Jerusalem Rises I stepped onto our porch to behold the Holy City rising up to meet the sun. Children are walking in twos and threes to the local school with bookbags in tow; shopkeepers—Muslim, Jewish, and Christian—are setting out their goods; taxi drivers are smoking cigarettes beside their cars; men old and young in broad-brimmed black hats and black leather satchels are walking serenely to begin the day’s study of the Torah; Israeli soldiers, the flower of Israel’s youth, walk with machine guns upright in their packs, chatting in groups; old men sit on chairs watching it all pass by and old women in headscarves mouth their morning prayers. It’s too early for tourists, but occasionally a pilgrim or two will walk past with a bible or rosary. Everybody is squeezed in with everyone else, in a city where people take religion seriously.
The City of Peace While there is a modicum of serenity in the city this morning, there is no deep peace in Jerusalem. Our tour guide, a Palestinian Christian from Bethlehem, slips into bitter comments about the suffering in his hometown. Bethlehem is essentially a ghetto now, he tells us, surrounded by a 20-foot wall. “The Jews have done to us what the Nazis did to them. The government cut off our water for 20 days last year,” he told me privately, “and only 8% of Bethlehem is still Christian. All the rest have been driven out of their hometown.” Muslim Palestinians respond to Israeli policies somewhat more aggressively than Christian Palestinians, shooting rockets from Gaza while Israeli jets reply with air attacks. Jerusalem, the “City of Peace,” the city that takes religion seriously, will never have earthly peace because religion is drama. “Religion” comes from the Latin word for “relationships,” and real relationships are a thing of the heart. “Love is stronger than death” the Scriptures tell us. As a Muslim terrorist once said to an CIA agent, “you people think money and politics is power. You are wrong. Belief is power.” Belief in a cause greater than ourselves is more powerful than any self-interest, and belief in a personal God is the most powerful force on earth. Here in Jerusalem, mutually-exclusive beliefs are in conflict, like tectonic plates moving past each other. The Islamic understanding of God can never be reconciled with the Jewish understanding of God, which can never be reconciled with the Christian understanding of Jesus Christ.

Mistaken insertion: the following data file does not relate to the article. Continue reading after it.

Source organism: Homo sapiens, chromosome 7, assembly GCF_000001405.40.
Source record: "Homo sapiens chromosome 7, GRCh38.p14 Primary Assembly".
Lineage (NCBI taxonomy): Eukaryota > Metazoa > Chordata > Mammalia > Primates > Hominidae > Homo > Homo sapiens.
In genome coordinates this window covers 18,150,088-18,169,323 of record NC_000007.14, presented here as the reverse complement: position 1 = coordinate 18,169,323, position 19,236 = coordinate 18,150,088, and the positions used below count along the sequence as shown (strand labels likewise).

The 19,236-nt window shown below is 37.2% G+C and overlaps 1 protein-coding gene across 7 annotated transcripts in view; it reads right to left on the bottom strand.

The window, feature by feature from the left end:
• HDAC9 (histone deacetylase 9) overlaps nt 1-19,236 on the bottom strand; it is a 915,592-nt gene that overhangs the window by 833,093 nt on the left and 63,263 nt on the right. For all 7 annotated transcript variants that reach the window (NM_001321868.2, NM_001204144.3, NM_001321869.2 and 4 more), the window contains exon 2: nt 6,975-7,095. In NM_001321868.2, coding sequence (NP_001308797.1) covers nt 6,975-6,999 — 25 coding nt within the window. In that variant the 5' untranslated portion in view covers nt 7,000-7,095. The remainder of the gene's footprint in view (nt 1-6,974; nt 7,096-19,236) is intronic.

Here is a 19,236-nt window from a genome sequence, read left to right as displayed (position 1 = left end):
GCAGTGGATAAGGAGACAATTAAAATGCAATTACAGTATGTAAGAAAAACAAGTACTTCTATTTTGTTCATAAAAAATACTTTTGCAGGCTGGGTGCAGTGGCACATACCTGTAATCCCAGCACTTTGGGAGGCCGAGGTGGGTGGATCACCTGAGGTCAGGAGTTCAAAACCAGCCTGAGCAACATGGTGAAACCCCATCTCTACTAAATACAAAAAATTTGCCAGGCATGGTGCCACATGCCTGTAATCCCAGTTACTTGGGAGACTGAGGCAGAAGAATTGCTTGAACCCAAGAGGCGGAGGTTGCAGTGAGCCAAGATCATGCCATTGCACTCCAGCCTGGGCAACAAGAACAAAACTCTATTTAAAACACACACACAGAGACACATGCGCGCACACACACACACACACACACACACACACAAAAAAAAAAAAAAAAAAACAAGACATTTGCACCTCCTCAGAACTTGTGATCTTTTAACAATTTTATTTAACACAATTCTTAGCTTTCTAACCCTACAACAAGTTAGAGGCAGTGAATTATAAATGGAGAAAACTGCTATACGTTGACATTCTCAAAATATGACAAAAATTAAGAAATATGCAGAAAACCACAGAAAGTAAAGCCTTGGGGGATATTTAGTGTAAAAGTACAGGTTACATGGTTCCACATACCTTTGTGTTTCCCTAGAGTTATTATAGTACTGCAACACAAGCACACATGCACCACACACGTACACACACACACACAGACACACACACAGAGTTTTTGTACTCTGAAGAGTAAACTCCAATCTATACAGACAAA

The Prince of Peace “In this world, you will have trouble, but take courage: I have overcome the world,” Jesus said. The “world,” the secular culture that distances itself from right worship, will always be in conflict with itself, and in conflict with the Church. Even the most faithful of Christians will engage in a lifelong inner conflict, for “the flesh and the spirit are at war with each other.” As you look out over your own lives—your marriages, your rectories, your work relationships, your parishes and your social communities—you wonder if you will ever find real peace in this world. The answer is no. We will attain little oases of peace, like the city street below me—school children with the bookbags walking beside soldiers with their machine guns. But the fullness of peace is for the next world. In this world, we have the Way of Peace, the Lord Jesus—and that is enough. Jesus is enough to get us through the wars of this life. Holding tightly to His hand, thirsting for His Word and hungering for His Sacraments, we are on the Way to Peace.